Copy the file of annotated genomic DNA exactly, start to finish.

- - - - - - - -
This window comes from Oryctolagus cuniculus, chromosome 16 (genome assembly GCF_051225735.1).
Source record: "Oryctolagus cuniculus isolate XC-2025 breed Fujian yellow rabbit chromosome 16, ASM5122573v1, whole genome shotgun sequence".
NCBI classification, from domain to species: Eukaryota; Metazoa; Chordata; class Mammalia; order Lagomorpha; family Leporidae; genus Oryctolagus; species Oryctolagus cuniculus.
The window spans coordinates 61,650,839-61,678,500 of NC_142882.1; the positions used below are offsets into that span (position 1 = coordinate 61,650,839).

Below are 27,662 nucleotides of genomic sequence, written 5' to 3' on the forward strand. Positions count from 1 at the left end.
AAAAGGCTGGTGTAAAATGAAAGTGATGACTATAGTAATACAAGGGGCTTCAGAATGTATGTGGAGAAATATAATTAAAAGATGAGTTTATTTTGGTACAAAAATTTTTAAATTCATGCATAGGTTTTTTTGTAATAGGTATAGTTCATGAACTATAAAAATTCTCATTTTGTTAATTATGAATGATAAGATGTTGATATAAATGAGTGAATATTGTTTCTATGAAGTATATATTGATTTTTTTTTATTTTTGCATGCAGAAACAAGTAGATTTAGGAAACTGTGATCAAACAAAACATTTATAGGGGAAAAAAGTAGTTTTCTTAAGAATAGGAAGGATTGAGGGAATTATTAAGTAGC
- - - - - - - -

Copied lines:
This window comes from Oryctolagus cuniculus, chromosome 16 (genome assembly GCF_051225735.1).
Source record: "Oryctolagus cuniculus isolate XC-2025 breed Fujian yellow rabbit chromosome 16, ASM5122573v1, whole genome shotgun sequence".
NCBI classification, from domain to species: Eukaryota; Metazoa; Chordata; class Mammalia; order Lagomorpha; family Leporidae; genus Oryctolagus; species Oryctolagus cuniculus.
The window spans coordinates 61,650,839-61,678,500 of NC_142882.1; the positions used below are offsets into that span (position 1 = coordinate 61,650,839).

Below are 27,662 nucleotides of genomic sequence, written 5' to 3' on the forward strand. Positions count from 1 at the left end.
AAAAGGCTGGTGTAAAATGAAAGTGATGACTATAGTAATACAAGGGGCTTCAGAATGTATGTGGAGAAATATAATTAAAAGATGAGTTTATTTTGGTACAAAAATTTTTAAATTCATGCATAGGTTTTTTTGTAATAGGTATAGTTCATGAACTATAAAAATTCTCATTTTGTTAATTATGAATGATAAGATGTTGATATAAATGAGTGAATATTGTTTCTATGAAGTATATATTGATTTTTTTTTATTTTTGCATGCAGAAACAAGTAGATTTAGGAAACTGTGATCAAACAAAACATTTATAGGGGAAAAAAGTAGTTTTCTTAAGAATAGGAAGGATTGAGGGAATTATTAAGTAGC